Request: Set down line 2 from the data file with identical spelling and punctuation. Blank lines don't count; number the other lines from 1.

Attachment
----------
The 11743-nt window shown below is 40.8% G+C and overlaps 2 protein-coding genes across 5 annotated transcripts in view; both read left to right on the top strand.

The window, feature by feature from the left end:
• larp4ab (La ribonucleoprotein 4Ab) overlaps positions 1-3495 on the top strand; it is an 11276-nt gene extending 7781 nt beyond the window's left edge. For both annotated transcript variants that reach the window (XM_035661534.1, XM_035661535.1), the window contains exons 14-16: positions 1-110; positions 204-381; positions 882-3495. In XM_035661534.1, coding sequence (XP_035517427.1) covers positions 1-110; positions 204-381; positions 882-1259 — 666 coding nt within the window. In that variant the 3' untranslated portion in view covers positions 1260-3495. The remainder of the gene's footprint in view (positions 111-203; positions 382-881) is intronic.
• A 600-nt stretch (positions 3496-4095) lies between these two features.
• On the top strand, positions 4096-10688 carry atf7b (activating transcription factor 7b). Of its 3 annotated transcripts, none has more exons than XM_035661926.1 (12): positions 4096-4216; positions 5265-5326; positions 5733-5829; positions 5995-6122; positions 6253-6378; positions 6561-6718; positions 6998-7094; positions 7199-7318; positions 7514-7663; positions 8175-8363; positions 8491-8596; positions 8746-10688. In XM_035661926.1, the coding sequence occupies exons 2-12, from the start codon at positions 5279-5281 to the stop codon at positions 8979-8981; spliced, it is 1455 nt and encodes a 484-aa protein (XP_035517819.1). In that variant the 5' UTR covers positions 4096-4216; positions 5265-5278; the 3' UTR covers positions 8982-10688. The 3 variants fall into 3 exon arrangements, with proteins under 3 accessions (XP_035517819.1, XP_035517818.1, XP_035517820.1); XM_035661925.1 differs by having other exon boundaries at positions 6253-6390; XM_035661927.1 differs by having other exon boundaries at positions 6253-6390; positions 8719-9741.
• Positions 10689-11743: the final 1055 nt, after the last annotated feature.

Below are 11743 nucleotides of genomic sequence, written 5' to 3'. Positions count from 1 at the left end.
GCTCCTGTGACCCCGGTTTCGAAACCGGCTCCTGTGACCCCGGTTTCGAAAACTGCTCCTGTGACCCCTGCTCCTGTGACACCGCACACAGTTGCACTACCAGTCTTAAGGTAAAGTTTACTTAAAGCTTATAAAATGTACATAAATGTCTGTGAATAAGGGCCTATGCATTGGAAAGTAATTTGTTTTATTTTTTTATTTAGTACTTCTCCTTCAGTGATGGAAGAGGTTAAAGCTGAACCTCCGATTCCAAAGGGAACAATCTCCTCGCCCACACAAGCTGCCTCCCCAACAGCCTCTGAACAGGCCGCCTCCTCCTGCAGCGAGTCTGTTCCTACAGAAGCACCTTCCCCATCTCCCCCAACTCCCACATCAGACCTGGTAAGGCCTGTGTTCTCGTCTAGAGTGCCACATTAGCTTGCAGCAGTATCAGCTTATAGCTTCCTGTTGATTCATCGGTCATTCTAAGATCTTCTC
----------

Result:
The window, feature by feature from the left end: